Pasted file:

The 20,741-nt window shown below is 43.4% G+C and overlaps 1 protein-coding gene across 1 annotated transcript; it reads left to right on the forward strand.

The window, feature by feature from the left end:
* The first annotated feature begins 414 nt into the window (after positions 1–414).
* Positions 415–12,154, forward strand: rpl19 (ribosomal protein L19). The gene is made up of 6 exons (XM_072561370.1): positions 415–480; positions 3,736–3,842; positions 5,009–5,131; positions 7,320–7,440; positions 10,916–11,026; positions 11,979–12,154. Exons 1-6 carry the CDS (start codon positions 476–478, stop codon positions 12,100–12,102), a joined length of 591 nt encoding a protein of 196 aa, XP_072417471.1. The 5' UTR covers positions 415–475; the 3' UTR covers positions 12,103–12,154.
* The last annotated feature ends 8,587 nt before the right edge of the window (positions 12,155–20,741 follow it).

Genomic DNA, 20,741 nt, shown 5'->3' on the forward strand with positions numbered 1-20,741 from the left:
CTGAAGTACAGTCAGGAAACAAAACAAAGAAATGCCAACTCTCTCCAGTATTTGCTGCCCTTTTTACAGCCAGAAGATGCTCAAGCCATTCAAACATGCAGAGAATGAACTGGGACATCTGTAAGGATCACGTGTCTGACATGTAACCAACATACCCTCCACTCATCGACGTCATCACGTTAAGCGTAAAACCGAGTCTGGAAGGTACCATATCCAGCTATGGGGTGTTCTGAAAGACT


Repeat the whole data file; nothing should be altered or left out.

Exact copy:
The 20,741-nt window shown below is 43.4% G+C and overlaps 1 protein-coding gene across 1 annotated transcript; it reads left to right on the forward strand.

The window, feature by feature from the left end:
* The first annotated feature begins 414 nt into the window (after positions 1–414).
* Positions 415–12,154, forward strand: rpl19 (ribosomal protein L19). The gene is made up of 6 exons (XM_072561370.1): positions 415–480; positions 3,736–3,842; positions 5,009–5,131; positions 7,320–7,440; positions 10,916–11,026; positions 11,979–12,154. Exons 1-6 carry the CDS (start codon positions 476–478, stop codon positions 12,100–12,102), a joined length of 591 nt encoding a protein of 196 aa, XP_072417471.1. The 5' UTR covers positions 415–475; the 3' UTR covers positions 12,103–12,154.
* The last annotated feature ends 8,587 nt before the right edge of the window (positions 12,155–20,741 follow it).

Genomic DNA, 20,741 nt, shown 5'->3' on the forward strand with positions numbered 1-20,741 from the left:
CTGAAGTACAGTCAGGAAACAAAACAAAGAAATGCCAACTCTCTCCAGTATTTGCTGCCCTTTTTACAGCCAGAAGATGCTCAAGCCATTCAAACATGCAGAGAATGAACTGGGACATCTGTAAGGATCACGTGTCTGACATGTAACCAACATACCCTCCACTCATCGACGTCATCACGTTAAGCGTAAAACCGAGTCTGGAAGGTACCATATCCAGCTATGGGGTGTTCTGAAAGACT